Mask maker and permaculture enthusiast Ross Brown is originally from Seattle, but he's no stranger to Broadmeadow, where he has lived for about 30 years.
After starting as a renter, he was able to buy the house in 1998, and that's when he got busy planting trees.
Fourteen years ago his partner, Maria O'Callaghan, who is originally from Cork, Ireland, joined him and started adding stylistic touches.
Maria's a psychologist by day and, she jokes, a stylist by night. She's a creative soul. With her background and Ross's unique mask-making business, Dark Side Masks, the two make quite an international, environmentally-conscious and interesting pair.
The house was built in 1910 and the pair have done several renovations, including extending the back to create an upstairs study.
Ross wanted a home that would give him a good life.
"I wanted a big house," he says.
"I had two kids at the time, and I wanted space, I wanted to catch as much sunlight and breeze as I could.
"So I built the back bit of the house and it does a really good job of that, catches sunlight and breeze.
"A natural ocean breeze comes in and cools that top room."
Ross remembers when he moved in. It was quite hot because the western sun beamed in and reflected off the road onto the house.
As soon as he could, he planted trees for shade and food.
He's always been interested in permaculture.
"I think permaculture is a fancy name for commonsense. It's about looking at nature and fitting into nature in a sustainable way, but in a way that feeds you at the same time. It's as simple as that," he says.
I think permaculture is a fancy name for commonsense.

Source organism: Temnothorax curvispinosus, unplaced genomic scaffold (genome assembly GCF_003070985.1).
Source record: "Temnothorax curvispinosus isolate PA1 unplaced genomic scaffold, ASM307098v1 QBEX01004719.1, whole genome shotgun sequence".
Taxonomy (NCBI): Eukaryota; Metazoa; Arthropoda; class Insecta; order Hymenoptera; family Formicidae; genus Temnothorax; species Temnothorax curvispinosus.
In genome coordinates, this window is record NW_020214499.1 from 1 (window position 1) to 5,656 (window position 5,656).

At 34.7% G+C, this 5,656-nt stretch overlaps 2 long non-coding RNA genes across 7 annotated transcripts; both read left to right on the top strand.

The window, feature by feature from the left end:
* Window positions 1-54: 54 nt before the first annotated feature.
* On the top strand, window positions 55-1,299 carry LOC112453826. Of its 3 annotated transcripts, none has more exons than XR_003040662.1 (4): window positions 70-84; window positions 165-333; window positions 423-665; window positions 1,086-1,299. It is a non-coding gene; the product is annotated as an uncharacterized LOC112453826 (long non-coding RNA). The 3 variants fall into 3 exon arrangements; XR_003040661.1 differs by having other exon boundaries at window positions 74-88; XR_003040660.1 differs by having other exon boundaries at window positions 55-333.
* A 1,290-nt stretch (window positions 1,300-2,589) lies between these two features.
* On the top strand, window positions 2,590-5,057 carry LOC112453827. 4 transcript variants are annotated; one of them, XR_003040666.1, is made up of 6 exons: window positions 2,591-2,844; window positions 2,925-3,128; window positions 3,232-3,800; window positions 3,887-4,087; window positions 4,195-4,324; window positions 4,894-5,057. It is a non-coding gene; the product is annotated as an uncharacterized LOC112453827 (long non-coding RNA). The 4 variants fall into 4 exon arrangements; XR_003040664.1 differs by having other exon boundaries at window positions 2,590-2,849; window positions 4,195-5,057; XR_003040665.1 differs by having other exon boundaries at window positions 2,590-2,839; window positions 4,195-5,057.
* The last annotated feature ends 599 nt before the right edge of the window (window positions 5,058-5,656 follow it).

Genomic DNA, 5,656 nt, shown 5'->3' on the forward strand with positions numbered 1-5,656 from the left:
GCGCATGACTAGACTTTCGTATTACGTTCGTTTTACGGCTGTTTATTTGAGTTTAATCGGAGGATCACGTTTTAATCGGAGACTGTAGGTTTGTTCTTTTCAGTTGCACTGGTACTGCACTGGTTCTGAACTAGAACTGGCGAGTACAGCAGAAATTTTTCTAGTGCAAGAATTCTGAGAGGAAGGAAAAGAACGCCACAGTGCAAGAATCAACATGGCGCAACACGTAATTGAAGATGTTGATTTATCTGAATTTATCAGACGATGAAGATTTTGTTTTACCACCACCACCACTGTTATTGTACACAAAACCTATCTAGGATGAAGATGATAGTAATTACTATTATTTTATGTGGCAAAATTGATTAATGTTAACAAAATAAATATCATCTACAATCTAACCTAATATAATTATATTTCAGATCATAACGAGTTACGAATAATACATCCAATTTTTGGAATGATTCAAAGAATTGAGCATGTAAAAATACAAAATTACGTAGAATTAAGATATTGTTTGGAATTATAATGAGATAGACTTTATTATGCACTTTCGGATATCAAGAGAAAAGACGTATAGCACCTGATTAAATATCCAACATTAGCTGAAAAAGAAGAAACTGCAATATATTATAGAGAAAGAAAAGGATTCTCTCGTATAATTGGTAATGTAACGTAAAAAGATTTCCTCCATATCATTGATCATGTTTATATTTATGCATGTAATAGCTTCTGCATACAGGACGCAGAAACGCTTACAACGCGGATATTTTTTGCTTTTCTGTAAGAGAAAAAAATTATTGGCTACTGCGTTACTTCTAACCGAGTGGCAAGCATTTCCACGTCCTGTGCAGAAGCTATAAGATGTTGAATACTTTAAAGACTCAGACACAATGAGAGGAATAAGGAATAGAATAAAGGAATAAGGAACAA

"The first step is to observe and figure out where the sun goes, where the wind comes in, how the water falls over the land, and then plant accordingly."
From the front to the back of their long block, there are plenty of plants to explore. On their little lush property you'll find sweet potato vines, chooks, jars of home-made olives, and terrariums built with the help of local business Urban Botanica Collective. You'll probably glimpse their dog, Miley, lounging around too.
Ross made a long list of all he grows, and it includes nuts such as pecans, almonds and macadamias. Then there's the fruit, such as ice-cream bean, mandarins, acerola cherry, paw paws, bananas, Davidson plums, guava, lemons, custard apples, green sapote and more.
Their chooks (Beatrice, Florence, Harriet, Petal, Spice, Germaine and Olive) fertilise the garden. They roam one garden bed for a few months, then Ross rotates them to another bed to do the same.
He successfully bottled olives recently, after failing eight years ago. The trick to good olives, he says, is to make sure none of them are exposed to the air when you're brining them.
Maria likes weeding, tidying up and gathering leaves to be added to the compost.
"It's a dream to maintain this place," she says.
Maree McCarthy, of Nature's Magic Garden Designs, originally helped them with the native plants, and they found her amazing.
Maria loves colour, so she added non-native flowers such as geraniums. They remind her of her childhood. She's added a lot of stylish touches, including the beautiful hanging balls and a stained glass feature to the front veranda.
Maria and Ross joke that permaculture people are commonsense, no-frills people, so she looks after the colour and aesthetic decisions.
"Everything we've got for this house is mostly secondhand, trading on gumtree and Facebook marketplace," she says.
This winter, the couple are enjoying their many macadamia nuts. They roast them by turning them for an hour or two on the woodfire stove.
"On a cold evening, to come in and have a lovely roasted nut and a glass of red wine, it can't get much better than that," Ross says.
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